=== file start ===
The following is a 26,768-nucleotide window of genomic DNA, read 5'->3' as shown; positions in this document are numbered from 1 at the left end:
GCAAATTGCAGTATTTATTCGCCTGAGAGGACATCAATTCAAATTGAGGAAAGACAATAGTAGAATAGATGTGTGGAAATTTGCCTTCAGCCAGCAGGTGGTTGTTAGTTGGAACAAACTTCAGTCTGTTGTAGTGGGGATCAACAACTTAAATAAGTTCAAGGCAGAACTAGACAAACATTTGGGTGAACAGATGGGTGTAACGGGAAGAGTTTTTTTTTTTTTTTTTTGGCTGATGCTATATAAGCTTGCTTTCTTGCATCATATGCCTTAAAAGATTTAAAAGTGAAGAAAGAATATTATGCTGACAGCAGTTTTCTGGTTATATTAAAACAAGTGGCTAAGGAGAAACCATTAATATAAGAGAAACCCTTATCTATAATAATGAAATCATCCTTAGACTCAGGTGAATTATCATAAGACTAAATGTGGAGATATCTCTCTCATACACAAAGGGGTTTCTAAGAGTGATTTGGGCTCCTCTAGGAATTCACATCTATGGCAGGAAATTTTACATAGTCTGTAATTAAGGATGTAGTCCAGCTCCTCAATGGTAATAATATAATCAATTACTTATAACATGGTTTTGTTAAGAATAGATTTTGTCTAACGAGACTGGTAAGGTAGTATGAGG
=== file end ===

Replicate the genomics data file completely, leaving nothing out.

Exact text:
The following is a 26,768-nucleotide window of genomic DNA, read 5'->3' as shown; positions in this document are numbered from 1 at the left end:
GCAAATTGCAGTATTTATTCGCCTGAGAGGACATCAATTCAAATTGAGGAAAGACAATAGTAGAATAGATGTGTGGAAATTTGCCTTCAGCCAGCAGGTGGTTGTTAGTTGGAACAAACTTCAGTCTGTTGTAGTGGGGATCAACAACTTAAATAAGTTCAAGGCAGAACTAGACAAACATTTGGGTGAACAGATGGGTGTAACGGGAAGAGTTTTTTTTTTTTTTTTTTGGCTGATGCTATATAAGCTTGCTTTCTTGCATCATATGCCTTAAAAGATTTAAAAGTGAAGAAAGAATATTATGCTGACAGCAGTTTTCTGGTTATATTAAAACAAGTGGCTAAGGAGAAACCATTAATATAAGAGAAACCCTTATCTATAATAATGAAATCATCCTTAGACTCAGGTGAATTATCATAAGACTAAATGTGGAGATATCTCTCTCATACACAAAGGGGTTTCTAAGAGTGATTTGGGCTCCTCTAGGAATTCACATCTATGGCAGGAAATTTTACATAGTCTGTAATTAAGGATGTAGTCCAGCTCCTCAATGGTAATAATATAATCAATTACTTATAACATGGTTTTGTTAAGAATAGATTTTGTCTAACGAGACTGGTAAGGTAGTATGAGG